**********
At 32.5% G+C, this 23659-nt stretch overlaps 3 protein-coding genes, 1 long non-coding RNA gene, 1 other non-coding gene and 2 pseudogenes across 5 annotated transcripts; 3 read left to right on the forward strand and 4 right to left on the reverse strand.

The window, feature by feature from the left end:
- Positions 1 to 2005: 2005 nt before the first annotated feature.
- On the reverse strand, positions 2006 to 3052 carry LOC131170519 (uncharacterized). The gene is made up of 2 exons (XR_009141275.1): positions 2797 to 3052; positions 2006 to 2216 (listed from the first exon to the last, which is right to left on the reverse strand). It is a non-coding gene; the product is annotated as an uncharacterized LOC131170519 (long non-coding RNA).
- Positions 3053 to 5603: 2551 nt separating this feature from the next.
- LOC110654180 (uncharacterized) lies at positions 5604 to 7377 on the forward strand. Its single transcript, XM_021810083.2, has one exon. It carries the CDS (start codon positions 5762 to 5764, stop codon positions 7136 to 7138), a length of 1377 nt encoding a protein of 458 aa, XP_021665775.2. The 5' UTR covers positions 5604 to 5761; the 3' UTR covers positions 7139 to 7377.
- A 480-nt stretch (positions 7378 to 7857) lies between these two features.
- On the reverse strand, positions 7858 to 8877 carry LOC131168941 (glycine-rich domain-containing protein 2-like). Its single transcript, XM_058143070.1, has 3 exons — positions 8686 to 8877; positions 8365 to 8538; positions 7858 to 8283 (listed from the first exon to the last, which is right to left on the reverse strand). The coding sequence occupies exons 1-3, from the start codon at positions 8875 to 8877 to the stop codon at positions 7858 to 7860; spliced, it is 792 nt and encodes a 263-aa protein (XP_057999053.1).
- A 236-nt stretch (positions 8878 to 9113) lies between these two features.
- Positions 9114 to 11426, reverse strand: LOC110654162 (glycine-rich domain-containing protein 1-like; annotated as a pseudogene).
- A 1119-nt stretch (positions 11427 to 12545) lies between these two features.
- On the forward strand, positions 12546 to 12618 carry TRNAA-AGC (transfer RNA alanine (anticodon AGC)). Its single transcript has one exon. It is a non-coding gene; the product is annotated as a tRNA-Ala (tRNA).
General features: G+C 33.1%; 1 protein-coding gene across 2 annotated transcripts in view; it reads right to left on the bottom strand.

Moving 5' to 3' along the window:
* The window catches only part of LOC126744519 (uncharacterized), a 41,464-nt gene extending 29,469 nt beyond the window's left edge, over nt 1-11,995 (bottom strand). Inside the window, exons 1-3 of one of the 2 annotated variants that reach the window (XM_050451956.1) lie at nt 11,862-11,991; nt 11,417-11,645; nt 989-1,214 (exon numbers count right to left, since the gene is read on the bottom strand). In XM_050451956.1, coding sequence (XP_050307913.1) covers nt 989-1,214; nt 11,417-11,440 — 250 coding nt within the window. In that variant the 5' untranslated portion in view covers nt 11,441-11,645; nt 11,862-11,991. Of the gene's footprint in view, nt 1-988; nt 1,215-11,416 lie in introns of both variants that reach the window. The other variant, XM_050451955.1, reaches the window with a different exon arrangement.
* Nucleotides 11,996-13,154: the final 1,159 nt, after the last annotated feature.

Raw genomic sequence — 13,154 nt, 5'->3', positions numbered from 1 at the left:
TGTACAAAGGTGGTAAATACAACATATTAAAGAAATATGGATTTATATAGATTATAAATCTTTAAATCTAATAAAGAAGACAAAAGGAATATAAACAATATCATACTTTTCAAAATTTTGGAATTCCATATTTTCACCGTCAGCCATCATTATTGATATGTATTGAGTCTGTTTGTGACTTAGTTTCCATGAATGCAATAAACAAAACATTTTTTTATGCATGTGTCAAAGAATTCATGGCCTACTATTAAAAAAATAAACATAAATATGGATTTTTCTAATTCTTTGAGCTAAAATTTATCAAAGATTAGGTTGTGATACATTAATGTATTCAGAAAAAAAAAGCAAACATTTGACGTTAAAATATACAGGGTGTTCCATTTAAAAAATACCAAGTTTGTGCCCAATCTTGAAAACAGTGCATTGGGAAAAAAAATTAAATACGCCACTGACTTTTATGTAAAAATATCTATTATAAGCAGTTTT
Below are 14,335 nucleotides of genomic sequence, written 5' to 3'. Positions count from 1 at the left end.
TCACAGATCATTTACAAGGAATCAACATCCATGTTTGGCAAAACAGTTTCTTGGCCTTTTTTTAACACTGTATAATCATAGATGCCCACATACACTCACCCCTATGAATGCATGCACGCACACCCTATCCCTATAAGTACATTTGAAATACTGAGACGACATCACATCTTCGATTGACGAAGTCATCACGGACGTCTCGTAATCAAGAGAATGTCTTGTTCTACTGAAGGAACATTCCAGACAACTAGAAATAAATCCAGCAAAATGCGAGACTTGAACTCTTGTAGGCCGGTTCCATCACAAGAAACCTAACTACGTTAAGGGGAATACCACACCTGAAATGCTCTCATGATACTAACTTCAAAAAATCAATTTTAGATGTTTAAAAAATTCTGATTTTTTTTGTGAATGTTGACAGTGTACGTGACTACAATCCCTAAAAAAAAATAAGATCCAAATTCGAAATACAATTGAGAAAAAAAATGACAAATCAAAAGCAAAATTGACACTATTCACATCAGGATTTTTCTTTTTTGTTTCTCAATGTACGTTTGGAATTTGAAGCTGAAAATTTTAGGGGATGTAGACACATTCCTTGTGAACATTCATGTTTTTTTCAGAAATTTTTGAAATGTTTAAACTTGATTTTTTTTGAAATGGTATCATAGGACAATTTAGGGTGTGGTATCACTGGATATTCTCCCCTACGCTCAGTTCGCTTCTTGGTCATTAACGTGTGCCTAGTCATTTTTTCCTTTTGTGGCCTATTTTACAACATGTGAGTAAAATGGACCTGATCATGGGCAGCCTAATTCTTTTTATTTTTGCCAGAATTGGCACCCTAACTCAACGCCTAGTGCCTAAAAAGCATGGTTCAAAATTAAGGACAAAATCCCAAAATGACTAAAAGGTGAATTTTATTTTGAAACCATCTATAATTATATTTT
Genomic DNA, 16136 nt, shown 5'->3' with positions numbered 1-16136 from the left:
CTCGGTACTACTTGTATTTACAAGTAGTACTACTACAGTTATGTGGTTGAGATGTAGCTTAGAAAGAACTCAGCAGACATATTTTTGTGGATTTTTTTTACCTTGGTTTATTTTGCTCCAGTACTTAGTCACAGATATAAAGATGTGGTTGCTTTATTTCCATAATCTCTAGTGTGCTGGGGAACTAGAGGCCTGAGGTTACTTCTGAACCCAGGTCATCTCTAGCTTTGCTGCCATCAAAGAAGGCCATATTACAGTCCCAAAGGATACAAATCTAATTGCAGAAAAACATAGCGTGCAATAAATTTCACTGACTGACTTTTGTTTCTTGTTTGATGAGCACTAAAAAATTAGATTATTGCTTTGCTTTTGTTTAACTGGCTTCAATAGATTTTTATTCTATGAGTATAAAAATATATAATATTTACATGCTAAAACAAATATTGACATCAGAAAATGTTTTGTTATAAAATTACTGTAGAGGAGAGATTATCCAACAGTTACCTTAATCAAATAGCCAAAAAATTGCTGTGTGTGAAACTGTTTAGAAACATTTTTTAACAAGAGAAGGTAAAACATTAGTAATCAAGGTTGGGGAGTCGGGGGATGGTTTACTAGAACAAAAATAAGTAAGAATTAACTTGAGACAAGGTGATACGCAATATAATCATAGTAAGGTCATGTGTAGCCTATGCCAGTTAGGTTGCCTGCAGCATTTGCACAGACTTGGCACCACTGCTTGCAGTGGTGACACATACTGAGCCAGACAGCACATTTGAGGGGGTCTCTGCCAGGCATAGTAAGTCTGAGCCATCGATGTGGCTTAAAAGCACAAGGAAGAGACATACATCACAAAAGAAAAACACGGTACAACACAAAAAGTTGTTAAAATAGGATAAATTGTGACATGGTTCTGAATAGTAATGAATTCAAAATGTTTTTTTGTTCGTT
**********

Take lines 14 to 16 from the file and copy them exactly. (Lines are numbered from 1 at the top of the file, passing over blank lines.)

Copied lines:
Moving 5' to 3' along the window:
* The window catches only part of LOC126744519 (uncharacterized), a 41,464-nt gene extending 29,469 nt beyond the window's left edge, over nt 1-11,995 (bottom strand). Inside the window, exons 1-3 of one of the 2 annotated variants that reach the window (XM_050451956.1) lie at nt 11,862-11,991; nt 11,417-11,645; nt 989-1,214 (exon numbers count right to left, since the gene is read on the bottom strand). In XM_050451956.1, coding sequence (XP_050307913.1) covers nt 989-1,214; nt 11,417-11,440 — 250 coding nt within the window. In that variant the 5' untranslated portion in view covers nt 11,441-11,645; nt 11,862-11,991. Of the gene's footprint in view, nt 1-988; nt 1,215-11,416 lie in introns of both variants that reach the window. The other variant, XM_050451955.1, reaches the window with a different exon arrangement.
* Nucleotides 11,996-13,154: the final 1,159 nt, after the last annotated feature.